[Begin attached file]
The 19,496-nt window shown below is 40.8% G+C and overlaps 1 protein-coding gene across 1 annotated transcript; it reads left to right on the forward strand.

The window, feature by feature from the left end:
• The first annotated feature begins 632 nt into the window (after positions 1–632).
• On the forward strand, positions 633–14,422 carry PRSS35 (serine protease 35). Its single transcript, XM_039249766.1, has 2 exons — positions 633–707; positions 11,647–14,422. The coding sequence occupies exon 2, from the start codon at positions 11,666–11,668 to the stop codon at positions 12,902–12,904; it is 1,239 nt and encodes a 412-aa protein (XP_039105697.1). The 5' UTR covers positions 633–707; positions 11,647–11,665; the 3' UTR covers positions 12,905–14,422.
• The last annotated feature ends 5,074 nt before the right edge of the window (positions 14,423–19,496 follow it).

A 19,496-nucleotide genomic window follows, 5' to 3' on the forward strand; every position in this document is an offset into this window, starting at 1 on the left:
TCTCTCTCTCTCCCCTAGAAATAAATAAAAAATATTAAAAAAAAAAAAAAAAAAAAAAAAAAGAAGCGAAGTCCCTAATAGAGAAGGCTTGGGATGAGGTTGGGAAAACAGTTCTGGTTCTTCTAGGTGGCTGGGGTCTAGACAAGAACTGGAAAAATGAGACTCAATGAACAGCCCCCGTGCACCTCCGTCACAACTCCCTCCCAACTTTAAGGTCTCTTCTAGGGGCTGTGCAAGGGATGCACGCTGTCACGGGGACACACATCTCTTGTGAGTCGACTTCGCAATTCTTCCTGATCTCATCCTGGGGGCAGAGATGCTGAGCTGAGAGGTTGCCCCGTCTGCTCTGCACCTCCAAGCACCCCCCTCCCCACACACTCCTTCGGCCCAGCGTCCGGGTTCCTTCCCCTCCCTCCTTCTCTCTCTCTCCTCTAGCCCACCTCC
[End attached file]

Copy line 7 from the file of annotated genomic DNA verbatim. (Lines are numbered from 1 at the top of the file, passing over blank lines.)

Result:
TCTCTCTCTCTCCCCTAGAAATAAATAAAAAATATTAAAAAAAAAAAAAAAAAAAAAAAAAAGAAGCGAAGTCCCTAATAGAGAAGGCTTGGGATGAGGTTGGGAAAACAGTTCTGGTTCTTCTAGGTGGCTGGGGTCTAGACAAGAACTGGAAAAATGAGACTCAATGAACAGCCCCCGTGCACCTCCGTCACAACTCCCTCCCAACTTTAAGGTCTCTTCTAGGGGCTGTGCAAGGGATGCACGCTGTCACGGGGACACACATCTCTTGTGAGTCGACTTCGCAATTCTTCCTGATCTCATCCTGGGGGCAGAGATGCTGAGCTGAGAGGTTGCCCCGTCTGCTCTGCACCTCCAAGCACCCCCCTCCCCACACACTCCTTCGGCCCAGCGTCCGGGTTCCTTCCCCTCCCTCCTTCTCTCTCTCTCCTCTAGCCCACCTCC